How we cite our quotes:
Too late One Ear learned his mistake. Before they saw the cause, the two men saw him turn and start to run back toward them. Then, approaching at right angles to the trail and cutting off his retreat they saw a dozen wolves, lean and grey, bounding across the snow. On the instant, the she-wolf's coyness and playfulness disappeared. (3.8)
Here's one of the nasty laws out in the wild: the minute you lose your innocence is usually the minute you get killed. London definitely loves rubbing our noses in the deadliness of nature, no more so than when an innocent soul gets eaten.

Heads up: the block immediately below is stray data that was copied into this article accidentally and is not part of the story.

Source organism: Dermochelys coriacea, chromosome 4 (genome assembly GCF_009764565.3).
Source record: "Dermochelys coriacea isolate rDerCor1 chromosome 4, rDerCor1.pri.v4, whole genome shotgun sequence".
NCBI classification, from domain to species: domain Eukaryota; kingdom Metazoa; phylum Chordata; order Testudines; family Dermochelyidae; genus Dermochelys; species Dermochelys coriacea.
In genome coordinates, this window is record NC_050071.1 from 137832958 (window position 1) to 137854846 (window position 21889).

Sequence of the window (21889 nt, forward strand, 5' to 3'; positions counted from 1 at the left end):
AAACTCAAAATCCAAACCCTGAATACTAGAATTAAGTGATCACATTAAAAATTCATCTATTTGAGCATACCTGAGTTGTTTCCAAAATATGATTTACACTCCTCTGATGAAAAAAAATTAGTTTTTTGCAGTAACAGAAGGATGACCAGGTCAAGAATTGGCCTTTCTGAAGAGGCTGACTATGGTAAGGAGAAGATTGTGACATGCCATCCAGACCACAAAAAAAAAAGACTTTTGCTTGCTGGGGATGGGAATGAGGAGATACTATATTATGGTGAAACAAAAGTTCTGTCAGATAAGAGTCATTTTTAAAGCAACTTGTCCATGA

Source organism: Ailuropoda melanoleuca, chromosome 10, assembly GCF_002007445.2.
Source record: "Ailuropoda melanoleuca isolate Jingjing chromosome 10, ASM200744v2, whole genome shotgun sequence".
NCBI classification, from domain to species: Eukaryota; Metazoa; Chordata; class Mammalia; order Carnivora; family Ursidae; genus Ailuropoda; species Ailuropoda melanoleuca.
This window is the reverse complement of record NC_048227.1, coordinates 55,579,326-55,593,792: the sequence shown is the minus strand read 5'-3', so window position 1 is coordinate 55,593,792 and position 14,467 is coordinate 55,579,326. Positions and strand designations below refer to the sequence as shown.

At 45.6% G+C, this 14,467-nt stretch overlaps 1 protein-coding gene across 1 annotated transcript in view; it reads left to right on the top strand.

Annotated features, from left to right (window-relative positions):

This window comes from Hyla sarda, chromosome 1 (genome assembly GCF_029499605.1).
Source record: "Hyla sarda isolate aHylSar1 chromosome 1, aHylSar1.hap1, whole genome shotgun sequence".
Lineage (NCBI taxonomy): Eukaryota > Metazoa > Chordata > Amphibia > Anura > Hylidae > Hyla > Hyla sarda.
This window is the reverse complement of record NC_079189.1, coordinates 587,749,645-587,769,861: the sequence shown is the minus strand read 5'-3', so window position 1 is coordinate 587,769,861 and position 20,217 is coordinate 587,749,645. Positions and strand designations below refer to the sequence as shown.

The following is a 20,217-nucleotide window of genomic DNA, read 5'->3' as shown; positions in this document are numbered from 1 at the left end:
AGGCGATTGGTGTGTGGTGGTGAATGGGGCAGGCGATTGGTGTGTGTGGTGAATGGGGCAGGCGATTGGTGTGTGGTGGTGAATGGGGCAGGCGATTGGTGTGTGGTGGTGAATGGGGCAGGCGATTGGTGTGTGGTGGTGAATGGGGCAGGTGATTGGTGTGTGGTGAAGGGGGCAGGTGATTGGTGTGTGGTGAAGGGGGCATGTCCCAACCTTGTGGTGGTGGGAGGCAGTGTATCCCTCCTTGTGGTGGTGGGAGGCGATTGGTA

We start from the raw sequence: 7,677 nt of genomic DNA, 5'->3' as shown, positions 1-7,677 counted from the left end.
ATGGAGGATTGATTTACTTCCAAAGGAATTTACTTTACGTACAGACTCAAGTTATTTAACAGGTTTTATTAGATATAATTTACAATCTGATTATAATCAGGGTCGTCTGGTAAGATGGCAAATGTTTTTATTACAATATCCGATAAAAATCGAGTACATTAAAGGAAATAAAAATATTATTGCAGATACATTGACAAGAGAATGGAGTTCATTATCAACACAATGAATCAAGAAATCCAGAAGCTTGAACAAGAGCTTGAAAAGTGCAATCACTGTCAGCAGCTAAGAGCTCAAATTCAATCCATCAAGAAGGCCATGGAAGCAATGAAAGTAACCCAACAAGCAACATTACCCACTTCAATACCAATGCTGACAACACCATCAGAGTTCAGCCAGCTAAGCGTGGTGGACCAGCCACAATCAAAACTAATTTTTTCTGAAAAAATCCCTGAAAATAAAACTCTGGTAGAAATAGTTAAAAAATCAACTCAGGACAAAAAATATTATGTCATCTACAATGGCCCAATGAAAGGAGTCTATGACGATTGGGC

Now that the terrible unknown had let go of him, he forgot that the unknown had any terrors. (7.16)
London seems to be saying that innocence is resilient here, at least in White Fang and maybe in all animals. Once they lose their fear, they forget they had it in the first place; it leaves no scars and they can presumably go on with their lives as if nothing had changed. Which actually sounds kind of nice.
Then all fight fled out of him. His puppyhood and the instinct of submission took charge of him. (9.6)
See, innocence is a long-term thing with animals. One moment he's all ready to rumble. The next, he's a puppy again. It sucks to be him at that moment, but it also shows how easily his innocence can rebound.